Stories of fatherhood fill Detroit center's first ceremony to honor dads
Detroit — Robert Laster knows what it's like to be a father, but also, as he put it on Sunday in a room crowded with men like him, a dad.
"I not only have a son, I aided in raising four more," Laster said. "So I'm not only a father. I'm a Dad. To be a Dad does not mean a baby of your birth, but you did the same thing that a father did."
Laster, 70, who is in a wheelchair, spoke as his "adopted" son, Willie Barksdale, 49, listened along with scores of others at the first annual Father's Day ceremony and dinner at the Mission Point Nursing and Physical Rehabilitation Center of Detroit.
Old men with surnames like O'Neal, Johnson and Baumgarth, who lived interesting lives and now were weakened by age and infirmities, had powerful stories about fatherhood. That led Tracey Jones, the activities director at the center, to come up with the idea to do a Father's Day celebration on Sunday. Close to 50 men mingled with their dads, ate from a buffet and received awards.
Jones invited former state Rep. Fred Durhal Jr. to be the keynote speaker. Durhal implored the fathers to keep living life and mentoring others. Some of the men read bible scriptures, watched inspirational videos and spoke about their fathers and the role they played raising children.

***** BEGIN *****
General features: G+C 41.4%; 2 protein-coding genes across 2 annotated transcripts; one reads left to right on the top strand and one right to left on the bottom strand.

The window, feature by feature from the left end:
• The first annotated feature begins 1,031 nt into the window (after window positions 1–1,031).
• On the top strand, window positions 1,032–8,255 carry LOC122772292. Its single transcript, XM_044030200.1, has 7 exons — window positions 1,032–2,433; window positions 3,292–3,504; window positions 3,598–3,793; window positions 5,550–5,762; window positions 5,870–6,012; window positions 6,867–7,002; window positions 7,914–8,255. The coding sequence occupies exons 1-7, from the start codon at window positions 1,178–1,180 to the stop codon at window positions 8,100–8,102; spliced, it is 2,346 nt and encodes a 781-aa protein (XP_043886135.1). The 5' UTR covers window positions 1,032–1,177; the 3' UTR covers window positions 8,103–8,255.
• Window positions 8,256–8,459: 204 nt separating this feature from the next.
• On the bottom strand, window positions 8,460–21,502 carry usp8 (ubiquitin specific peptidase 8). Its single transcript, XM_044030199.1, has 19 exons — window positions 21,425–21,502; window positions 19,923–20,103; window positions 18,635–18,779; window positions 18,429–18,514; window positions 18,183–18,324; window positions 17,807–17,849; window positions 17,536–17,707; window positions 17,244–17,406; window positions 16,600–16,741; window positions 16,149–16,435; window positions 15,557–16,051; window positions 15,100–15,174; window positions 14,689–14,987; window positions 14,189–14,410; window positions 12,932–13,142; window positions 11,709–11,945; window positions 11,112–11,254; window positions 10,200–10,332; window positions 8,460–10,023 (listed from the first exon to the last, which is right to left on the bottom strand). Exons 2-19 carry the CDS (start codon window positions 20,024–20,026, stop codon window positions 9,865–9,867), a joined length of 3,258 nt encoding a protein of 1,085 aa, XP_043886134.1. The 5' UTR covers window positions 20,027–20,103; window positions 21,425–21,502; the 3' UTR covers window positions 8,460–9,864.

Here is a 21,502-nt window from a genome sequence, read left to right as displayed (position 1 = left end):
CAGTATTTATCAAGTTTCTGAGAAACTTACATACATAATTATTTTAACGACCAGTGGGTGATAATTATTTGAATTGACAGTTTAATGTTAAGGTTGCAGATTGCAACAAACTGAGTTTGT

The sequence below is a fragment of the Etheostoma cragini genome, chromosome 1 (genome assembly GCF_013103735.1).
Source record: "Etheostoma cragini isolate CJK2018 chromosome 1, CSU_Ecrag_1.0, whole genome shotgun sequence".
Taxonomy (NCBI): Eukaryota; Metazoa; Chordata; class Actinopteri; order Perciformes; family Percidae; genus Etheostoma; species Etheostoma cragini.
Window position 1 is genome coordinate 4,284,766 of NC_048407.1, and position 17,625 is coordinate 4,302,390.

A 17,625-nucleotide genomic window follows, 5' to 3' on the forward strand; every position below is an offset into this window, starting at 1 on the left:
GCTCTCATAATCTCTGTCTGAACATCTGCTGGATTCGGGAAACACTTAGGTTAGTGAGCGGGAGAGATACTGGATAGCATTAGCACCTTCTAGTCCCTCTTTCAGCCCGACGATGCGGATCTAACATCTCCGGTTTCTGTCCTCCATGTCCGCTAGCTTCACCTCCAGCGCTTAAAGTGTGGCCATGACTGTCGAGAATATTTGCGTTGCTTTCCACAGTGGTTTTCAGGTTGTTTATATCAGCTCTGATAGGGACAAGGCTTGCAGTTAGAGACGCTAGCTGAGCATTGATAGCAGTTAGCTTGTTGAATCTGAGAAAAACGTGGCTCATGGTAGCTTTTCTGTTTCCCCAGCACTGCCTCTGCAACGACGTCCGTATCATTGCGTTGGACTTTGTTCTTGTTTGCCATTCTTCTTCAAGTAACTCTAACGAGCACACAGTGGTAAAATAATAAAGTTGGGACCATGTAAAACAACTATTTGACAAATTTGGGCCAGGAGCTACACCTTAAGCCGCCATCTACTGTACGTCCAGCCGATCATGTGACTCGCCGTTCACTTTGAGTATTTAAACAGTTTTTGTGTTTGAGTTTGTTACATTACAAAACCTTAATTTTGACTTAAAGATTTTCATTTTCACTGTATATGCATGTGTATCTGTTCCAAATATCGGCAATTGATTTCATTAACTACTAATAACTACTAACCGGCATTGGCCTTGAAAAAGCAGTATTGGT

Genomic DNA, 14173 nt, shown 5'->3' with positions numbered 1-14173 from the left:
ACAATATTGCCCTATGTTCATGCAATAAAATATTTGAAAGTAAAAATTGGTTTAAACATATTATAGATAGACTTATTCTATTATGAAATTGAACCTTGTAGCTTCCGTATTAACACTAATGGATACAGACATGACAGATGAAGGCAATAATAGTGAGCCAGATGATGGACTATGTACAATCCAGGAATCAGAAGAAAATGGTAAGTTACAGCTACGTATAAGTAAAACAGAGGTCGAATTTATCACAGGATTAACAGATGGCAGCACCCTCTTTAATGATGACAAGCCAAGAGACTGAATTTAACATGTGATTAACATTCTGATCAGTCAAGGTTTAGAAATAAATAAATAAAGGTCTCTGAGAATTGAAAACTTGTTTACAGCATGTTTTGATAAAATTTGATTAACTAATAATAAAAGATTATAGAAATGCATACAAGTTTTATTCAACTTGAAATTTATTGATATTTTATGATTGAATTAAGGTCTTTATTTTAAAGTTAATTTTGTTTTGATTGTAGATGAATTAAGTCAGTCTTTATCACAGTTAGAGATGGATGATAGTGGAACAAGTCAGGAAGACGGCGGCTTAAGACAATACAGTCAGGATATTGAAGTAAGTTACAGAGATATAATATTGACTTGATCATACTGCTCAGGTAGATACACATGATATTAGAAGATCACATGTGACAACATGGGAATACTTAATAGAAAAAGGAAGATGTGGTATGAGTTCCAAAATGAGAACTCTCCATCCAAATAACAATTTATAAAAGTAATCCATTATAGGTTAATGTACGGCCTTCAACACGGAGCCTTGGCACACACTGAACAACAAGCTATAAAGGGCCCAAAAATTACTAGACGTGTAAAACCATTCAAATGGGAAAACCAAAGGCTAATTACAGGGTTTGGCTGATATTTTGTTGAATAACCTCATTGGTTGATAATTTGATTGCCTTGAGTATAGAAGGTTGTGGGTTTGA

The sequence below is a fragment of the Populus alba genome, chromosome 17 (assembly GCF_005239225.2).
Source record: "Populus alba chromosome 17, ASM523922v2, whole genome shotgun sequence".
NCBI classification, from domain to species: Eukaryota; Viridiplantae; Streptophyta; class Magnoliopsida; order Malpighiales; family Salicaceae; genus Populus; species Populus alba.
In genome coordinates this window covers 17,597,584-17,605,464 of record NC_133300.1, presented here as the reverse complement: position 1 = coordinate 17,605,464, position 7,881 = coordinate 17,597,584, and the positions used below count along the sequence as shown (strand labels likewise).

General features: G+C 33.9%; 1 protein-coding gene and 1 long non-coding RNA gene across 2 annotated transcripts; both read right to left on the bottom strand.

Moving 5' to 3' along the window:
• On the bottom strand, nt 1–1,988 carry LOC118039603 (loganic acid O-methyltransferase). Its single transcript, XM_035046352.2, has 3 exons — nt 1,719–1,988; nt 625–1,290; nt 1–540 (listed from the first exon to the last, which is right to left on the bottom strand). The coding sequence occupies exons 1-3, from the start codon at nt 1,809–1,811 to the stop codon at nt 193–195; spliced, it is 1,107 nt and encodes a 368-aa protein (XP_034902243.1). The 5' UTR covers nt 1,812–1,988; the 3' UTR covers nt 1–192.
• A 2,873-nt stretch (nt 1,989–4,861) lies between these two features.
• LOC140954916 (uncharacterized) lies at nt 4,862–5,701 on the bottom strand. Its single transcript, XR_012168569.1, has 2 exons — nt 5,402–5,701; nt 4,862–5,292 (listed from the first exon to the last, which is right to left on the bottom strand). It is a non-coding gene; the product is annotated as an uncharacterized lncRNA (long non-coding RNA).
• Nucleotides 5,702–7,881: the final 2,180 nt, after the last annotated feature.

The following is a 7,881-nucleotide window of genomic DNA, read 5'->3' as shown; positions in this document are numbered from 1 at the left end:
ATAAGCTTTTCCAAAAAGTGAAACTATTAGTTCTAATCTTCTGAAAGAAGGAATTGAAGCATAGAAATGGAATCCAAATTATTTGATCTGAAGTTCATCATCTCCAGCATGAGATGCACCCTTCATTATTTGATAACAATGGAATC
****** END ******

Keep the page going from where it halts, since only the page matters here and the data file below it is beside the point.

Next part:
The men seemed forgotten in a rehabilitation facility, said Jones, who started a men's club at the 59-bed facility near downtown.
"Now they express themselves and share their feelings," she said.
So with Father's Day approaching on Sunday, Jones knew that "half of them can't get out" and came up with the idea to celebrate the day.
Barksdale said sharing Father's Day with Laster "means a lot to me." Barksdale met Laster when he was 12 and the two have been close ever since, he said.
"I've never had my father," he said. "And (Laster) fulfilled that for me. I never really missed that with him coming into my life, so it meant a lot to me."
Edwin Johnson, 76, said the gathering meant a great deal to him because his son lives in Maryland and he doesn't get to see him often.
Shame on those, Johnson said, who missed out on raising their own children.
"There is joy in raising your children," he said.